Citizens' Radio activists lose latest round of court battle | South China Morning Post
  • Tue
  • Jan 27, 2015
  • Updated: 6:15am

Citizens' Radio activists lose latest round of court battle

PUBLISHED : Saturday, 24 January, 2009, 12:00am
UPDATED : Saturday, 24 January, 2009, 12:00am
 

Citizens' Radio activists vowed to appeal to the city's top court after a judge yesterday dismissed their judicial review and held that a magistrate had lawfully suspended a ruling a year ago that the radio licensing regime was unconstitutional.

Activists including legislator 'Long Hair' Leung Kwok-hung wanted the judge to quash Magistrate Douglas Yau Tak-hong's order. They argued that Mr Yau did not have the power to suspend his ruling.

The activists had been charged with making unlicensed broadcasts. They successfully challenged the constitutionality of the licensing regime that had led to the charges.

The suspension left in place the regime, which gives the chief executive the final say on radio licences, while the government sought to appeal against Mr Yau's finding. However, any charges brought during the suspension could have been challenged on the same grounds as those the activists had put forward in their successful challenge.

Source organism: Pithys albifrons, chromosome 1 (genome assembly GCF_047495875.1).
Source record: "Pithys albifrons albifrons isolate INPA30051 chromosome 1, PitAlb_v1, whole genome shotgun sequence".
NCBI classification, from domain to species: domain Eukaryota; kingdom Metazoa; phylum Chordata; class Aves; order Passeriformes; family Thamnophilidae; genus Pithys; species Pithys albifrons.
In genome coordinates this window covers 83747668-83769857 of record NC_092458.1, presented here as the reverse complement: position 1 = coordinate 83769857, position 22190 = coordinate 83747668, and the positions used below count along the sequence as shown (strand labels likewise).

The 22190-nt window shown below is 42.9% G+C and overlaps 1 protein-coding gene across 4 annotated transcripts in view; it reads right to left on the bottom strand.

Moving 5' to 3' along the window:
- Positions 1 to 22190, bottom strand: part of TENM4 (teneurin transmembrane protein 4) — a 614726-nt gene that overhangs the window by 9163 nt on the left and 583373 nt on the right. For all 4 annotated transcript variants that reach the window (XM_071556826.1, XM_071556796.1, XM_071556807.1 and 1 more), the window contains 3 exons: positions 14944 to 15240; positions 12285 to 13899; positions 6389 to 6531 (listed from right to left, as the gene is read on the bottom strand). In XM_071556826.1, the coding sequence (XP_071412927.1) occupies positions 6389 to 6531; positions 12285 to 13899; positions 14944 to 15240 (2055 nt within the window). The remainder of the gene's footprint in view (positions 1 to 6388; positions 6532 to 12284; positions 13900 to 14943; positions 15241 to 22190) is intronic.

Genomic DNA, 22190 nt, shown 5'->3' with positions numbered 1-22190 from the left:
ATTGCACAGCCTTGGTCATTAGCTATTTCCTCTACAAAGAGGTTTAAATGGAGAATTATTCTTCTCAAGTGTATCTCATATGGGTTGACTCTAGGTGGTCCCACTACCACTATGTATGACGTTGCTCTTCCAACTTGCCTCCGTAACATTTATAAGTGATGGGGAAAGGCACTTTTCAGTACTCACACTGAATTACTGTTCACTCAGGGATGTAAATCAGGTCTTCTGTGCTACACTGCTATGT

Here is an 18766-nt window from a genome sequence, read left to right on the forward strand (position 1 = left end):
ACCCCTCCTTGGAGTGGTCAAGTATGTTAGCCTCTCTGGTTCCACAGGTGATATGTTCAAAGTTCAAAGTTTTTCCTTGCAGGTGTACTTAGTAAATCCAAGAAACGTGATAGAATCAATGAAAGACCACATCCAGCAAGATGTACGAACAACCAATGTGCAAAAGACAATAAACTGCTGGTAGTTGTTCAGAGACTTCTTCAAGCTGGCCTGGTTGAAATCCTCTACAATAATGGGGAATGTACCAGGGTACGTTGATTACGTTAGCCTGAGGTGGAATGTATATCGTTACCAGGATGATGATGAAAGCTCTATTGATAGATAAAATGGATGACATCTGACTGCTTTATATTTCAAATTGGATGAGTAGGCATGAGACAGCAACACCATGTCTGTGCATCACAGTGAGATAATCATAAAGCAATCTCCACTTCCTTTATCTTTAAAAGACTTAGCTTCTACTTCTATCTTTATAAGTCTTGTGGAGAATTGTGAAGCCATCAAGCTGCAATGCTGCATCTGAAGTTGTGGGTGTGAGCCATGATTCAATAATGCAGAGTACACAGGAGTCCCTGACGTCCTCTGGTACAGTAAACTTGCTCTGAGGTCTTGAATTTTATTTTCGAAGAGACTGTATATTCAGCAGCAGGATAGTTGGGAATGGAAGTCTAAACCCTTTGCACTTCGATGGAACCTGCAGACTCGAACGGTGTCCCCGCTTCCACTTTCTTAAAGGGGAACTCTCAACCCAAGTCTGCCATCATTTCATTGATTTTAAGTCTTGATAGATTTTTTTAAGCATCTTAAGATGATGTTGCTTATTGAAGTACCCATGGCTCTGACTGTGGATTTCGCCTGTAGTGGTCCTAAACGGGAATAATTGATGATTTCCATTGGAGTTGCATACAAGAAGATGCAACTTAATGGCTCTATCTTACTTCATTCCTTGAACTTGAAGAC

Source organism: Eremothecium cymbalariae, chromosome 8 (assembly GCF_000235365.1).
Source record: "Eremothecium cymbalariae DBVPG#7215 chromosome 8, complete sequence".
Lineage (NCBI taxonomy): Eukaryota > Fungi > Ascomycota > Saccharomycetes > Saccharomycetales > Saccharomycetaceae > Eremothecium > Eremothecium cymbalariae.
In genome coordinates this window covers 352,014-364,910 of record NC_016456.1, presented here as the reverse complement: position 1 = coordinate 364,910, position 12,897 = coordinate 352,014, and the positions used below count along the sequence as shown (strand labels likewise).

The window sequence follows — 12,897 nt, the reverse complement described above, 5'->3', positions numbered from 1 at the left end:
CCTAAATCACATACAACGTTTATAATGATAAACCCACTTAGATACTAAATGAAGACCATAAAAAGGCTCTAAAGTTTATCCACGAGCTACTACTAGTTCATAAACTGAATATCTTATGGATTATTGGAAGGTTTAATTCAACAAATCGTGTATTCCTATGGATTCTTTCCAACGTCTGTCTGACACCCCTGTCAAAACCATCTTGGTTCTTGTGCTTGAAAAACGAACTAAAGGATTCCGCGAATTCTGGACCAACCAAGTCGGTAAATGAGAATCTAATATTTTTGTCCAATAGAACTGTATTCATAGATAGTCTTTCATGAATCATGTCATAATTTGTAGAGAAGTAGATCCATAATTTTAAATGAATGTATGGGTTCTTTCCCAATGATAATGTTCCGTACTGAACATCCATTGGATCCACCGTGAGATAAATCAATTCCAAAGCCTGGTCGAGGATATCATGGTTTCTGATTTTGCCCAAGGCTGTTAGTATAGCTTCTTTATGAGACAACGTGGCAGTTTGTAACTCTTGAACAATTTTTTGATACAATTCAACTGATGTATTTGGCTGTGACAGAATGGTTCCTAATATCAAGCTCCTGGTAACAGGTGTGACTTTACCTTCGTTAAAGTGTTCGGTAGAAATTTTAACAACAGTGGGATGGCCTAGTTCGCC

Yesterday, Mr Justice Anselmo Reyes ruled magistrates are empowered to suspend such rulings. He found there was a real risk of disorder if the magistrate had not suspended his ruling, which removed the legal basis for licensing broadcasts.

'Without such power to suspend,' wrote the judge, 'one can readily imagine a situation where between a magistrate's decision on the unconstitutionality of a law and the hearing of an appeal against that decision, persons take it upon themselves to contravene the law held to be unconstitutional.

'Much unfairness, injustice and possibly chaos might then ensue, especially where subsequently a higher court holds that the magistrate was wrong in his determination of unconstitutionality.'

Mr Yau found the licensing regime violated Basic Law principles of free speech by granting the chief executive 'unfettered and unchecked' power to decide who should be granted a licence, and dismissed charges against the activists.

The defendants, station operator Ocean Technology, Tsang Kin-shing, Chan Miu-tak, Poon Tat-keung, Yang Kuang and Leung are seeking leave to appeal against the Court of Appeal's decision to reinstate the charges.

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